Fair is fair: women have their “motherhood debate,” now men can begin a rumble — better yet, a barroom brawl — about their manliness. Over at Claremont, Diana Schaub reviews Manliness, a book whose author is the improbably named Harvey Mansfield.
Why write a book about manliness? Why review it? The Claremont piece answers neither of these pressing questions, but does put forward the idea that manliness has been stolen from males and somehow appropriated by feminists.
Mansfield, if that really is his name, apparently advocates acknowledging differences between the sexes in private but not in public life. Schaub, for her part, professes to be “charmed but not altogether persuaded by this conclusion.” She wants differences all over the place. She is described as “chairman of the department of political science at Loyola College,” but she seems to believe that women prefer staying at home and being mothers. Is Schaub unhappy being chairman of the department of political science at Loyola? Is she more manly than Mansfield?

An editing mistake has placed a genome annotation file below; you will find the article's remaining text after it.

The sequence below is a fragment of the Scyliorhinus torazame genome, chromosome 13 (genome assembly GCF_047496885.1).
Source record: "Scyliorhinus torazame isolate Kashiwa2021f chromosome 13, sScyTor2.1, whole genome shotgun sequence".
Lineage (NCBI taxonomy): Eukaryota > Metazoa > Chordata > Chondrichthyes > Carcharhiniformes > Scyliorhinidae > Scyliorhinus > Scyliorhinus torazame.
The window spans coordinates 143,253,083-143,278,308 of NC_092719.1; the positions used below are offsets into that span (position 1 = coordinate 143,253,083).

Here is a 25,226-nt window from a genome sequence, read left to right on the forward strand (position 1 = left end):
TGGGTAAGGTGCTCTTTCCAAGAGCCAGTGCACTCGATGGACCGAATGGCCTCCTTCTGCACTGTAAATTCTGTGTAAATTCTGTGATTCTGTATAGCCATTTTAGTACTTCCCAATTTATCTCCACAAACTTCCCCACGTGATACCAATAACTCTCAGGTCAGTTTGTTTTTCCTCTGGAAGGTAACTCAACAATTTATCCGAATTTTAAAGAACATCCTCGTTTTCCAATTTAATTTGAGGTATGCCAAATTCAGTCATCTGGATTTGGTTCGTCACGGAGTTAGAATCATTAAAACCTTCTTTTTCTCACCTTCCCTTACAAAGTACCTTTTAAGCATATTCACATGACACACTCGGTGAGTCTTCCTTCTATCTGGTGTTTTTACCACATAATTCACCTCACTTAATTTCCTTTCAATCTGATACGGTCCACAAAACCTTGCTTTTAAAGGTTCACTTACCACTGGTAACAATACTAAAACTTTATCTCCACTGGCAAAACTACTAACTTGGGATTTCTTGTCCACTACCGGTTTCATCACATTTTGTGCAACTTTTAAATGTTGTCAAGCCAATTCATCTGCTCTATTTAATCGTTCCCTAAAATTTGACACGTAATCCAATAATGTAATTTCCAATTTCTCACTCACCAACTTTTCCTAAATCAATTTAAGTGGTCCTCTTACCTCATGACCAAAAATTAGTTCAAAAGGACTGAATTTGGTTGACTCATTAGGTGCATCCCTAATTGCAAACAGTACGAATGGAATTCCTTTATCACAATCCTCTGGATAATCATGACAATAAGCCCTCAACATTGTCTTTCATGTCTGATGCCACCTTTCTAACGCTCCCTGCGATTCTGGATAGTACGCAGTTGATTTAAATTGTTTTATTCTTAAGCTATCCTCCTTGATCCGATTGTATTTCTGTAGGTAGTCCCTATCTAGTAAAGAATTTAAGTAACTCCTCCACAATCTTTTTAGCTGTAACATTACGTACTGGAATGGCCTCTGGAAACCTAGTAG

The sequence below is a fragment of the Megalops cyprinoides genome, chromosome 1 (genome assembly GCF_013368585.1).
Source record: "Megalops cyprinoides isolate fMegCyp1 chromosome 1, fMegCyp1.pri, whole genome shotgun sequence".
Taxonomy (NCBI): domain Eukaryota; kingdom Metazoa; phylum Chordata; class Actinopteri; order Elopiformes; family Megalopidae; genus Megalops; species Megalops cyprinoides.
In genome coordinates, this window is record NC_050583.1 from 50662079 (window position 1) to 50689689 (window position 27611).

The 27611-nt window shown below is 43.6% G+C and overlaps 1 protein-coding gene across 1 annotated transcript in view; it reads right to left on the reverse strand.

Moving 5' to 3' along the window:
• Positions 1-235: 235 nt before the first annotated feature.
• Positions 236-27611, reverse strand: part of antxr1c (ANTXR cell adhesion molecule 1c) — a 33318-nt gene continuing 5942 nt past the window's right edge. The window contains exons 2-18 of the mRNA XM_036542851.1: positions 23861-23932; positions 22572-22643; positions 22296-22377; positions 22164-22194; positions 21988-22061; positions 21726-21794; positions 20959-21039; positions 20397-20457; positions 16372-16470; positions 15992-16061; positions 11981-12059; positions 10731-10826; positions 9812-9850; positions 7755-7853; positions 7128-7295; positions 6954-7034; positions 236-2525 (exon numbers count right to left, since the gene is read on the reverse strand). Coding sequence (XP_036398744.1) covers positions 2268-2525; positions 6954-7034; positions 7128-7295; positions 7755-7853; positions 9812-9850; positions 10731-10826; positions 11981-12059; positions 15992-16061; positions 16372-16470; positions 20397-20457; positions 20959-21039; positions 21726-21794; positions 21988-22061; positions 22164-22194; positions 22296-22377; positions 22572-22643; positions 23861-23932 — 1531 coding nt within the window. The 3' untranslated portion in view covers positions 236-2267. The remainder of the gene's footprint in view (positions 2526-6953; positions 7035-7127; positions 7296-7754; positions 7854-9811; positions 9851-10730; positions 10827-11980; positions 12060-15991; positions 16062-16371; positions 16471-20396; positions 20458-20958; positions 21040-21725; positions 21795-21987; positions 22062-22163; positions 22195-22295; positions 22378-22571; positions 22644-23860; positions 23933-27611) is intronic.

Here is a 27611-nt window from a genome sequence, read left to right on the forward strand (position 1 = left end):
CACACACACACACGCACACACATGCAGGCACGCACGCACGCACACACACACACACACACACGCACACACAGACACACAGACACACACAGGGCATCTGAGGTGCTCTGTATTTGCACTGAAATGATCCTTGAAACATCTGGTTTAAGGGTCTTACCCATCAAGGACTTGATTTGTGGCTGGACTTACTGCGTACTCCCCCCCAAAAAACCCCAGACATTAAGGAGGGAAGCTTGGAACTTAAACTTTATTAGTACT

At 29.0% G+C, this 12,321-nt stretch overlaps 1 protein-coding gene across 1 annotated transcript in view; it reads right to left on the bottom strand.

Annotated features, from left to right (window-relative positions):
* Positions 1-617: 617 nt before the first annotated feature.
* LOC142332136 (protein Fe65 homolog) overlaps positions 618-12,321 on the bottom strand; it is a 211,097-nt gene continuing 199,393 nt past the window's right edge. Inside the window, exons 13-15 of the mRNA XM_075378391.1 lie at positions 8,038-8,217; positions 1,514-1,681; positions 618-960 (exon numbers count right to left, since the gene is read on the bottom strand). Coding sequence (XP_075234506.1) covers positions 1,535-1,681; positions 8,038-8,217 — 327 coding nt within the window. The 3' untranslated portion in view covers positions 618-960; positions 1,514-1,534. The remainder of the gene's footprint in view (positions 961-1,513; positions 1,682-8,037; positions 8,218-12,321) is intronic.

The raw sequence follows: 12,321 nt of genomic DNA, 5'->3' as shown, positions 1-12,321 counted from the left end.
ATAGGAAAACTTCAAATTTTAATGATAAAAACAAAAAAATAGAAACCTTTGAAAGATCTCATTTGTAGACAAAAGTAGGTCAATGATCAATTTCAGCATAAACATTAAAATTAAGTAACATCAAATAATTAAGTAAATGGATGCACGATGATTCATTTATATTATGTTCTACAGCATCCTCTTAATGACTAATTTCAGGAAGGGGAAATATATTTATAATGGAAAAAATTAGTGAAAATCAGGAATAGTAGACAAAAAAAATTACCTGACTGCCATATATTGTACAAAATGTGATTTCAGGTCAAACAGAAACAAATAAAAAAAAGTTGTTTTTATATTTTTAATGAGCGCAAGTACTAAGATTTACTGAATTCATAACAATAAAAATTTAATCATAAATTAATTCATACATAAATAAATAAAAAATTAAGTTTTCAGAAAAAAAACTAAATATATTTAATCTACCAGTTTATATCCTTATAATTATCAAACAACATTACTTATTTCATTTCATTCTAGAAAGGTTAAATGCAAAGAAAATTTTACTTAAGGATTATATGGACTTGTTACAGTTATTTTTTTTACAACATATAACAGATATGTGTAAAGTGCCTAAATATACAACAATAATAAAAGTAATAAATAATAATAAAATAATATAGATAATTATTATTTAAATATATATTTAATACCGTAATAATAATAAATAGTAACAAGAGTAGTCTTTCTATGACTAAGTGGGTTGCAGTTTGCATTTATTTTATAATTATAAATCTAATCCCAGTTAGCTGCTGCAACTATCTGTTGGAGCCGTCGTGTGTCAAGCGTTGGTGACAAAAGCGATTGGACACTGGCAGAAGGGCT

Here is a sexual difference worth stating up front, in public: whereas men are what they are because of body chemicals, women must make difficult choices between mutually exclusive versions of the good life. The motherhood debate is a real debate, with pain and loss for those who get it wrong. Intellectualizing about manliness is, at best, gas-bagging, and at worst the kind of academic prating and posturing that makes one want to smack the author in the nose.